Country star Brad Paisley releases bizarre “Accidental Racist” song

The Nashville star records a tune apologizing for wearing the Confederate flag -- but justifying it, too VIDEO

Topics: Video, brad paisley, accidental racist, ll cool j,

Country star Brad Paisley releases bizarre "Accidental Racist" songBrad Paisley (Credit: AP/Robb Cohen)

Brad Paisley is among the biggest stars in the present-day country-music firmament, and his songs generally deal with such innocuous issues as partying, the Internet and drinking.

But with his newest song, Paisley has inserted himself into a racial debate.

“Accidental Racist,” a collaboration with the rapper LL Cool J, begins with Paisley’s apology to an unnamed Starbucks employee for wearing a T-shirt emblazoned with the Confederate flag. “When I put on that T-shirt, the only thing I meant to say is I’m a Skynyrd fan.”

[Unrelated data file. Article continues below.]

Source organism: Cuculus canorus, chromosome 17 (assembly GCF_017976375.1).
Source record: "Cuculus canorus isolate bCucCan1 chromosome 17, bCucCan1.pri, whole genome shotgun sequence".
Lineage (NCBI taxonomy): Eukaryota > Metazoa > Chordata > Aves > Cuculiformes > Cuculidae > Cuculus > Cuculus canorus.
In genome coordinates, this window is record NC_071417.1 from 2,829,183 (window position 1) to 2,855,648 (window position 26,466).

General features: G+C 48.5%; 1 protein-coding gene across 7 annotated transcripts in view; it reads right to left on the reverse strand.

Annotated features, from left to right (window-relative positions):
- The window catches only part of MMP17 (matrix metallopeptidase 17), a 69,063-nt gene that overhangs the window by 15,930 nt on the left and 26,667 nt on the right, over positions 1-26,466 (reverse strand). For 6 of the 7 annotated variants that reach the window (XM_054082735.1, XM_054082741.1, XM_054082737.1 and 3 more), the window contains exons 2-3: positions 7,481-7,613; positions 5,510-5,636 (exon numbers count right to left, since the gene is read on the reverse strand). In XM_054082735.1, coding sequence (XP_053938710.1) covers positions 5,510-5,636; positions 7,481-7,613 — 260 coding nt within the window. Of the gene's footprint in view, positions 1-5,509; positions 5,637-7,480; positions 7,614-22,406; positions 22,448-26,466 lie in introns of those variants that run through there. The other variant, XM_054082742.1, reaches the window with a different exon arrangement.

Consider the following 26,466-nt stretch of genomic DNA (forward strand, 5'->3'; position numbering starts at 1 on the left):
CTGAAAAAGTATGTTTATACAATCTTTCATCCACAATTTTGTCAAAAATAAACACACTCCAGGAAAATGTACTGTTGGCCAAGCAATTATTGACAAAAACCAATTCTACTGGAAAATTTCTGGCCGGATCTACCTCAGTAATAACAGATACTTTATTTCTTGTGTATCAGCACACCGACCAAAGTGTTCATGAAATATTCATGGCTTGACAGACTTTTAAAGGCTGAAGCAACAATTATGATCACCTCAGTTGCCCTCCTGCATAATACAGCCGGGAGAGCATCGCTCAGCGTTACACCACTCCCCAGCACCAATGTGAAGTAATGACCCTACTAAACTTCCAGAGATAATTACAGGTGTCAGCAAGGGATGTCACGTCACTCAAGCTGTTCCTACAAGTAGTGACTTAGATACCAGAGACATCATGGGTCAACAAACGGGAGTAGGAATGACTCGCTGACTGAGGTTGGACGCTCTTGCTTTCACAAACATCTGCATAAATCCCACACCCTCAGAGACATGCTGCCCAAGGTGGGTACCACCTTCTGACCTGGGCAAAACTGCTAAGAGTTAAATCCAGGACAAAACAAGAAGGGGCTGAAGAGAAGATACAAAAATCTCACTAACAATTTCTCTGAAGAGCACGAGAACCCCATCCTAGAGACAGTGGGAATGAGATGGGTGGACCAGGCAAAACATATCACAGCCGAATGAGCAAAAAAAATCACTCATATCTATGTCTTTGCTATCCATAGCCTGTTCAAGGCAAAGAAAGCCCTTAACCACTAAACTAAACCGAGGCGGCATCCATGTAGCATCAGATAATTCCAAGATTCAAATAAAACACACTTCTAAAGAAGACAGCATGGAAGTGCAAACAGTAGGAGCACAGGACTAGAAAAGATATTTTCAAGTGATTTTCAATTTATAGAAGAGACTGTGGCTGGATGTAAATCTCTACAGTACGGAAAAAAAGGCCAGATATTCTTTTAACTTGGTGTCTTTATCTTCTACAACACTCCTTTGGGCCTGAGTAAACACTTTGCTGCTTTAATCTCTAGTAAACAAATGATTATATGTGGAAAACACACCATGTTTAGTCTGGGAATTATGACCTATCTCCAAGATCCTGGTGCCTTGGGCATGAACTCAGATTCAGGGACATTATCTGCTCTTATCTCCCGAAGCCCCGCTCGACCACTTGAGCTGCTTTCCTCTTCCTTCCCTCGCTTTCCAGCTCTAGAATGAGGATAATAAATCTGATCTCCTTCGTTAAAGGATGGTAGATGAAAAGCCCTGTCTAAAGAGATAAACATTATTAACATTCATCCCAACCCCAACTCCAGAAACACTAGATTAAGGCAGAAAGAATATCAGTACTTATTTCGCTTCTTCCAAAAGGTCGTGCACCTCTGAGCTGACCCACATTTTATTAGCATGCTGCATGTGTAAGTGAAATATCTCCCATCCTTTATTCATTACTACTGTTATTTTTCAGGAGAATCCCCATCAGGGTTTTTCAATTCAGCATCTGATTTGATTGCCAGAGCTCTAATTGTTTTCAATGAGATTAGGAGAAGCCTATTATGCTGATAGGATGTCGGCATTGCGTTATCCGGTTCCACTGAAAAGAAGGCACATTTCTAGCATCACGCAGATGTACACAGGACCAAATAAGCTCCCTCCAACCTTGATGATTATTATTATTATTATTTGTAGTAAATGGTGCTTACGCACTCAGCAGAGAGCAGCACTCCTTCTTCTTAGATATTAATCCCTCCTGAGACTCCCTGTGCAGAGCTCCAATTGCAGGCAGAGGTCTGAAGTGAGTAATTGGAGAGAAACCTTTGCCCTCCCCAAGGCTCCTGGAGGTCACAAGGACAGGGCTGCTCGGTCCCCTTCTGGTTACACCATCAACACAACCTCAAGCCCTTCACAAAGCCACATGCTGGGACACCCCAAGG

The apology is deeply conditional, though: Paisley calls himself a “proud rebel son” in the first verse, and feels as though he’s being “blamed” for what he considers ancient history. Why isn’t it OK to wear a Confederate flag without getting blamed, anyhow?

I’m just a white man comin’ to you from the southland
Tryin’ to understand what it’s like not to be
I’m proud of where I’m from but not everything we’ve done
And it ain’t like you and me can re-write history
Our generation didn’t start this nation
We’re still pickin’ up the pieces, walkin’ on eggshells, fightin’ over yesterday
And caught between southern pride and southern blame

The song implies that Reconstruction was a failure (“They called it Reconstruction, fixed the buildings, dried some tears / We’re still siftin’ through the rubble after a hundred-fifty years”), while LL Cool J’s verse further muddies the water. Maybe people who judge those in “rebel” garb are the real racists: “So when I see that white cowboy hat, I’m thinkin’ it’s not all good / I guess we’re both guilty of judgin’ the cover not the book.”

The two parties come to a delicate accord, with LL Cool J rapping: “If you don’t judge my do-rag / I won’t judge your red flag / If you don’t judge my gold chains / I’ll forget the iron chains … Let bygones be bygones.”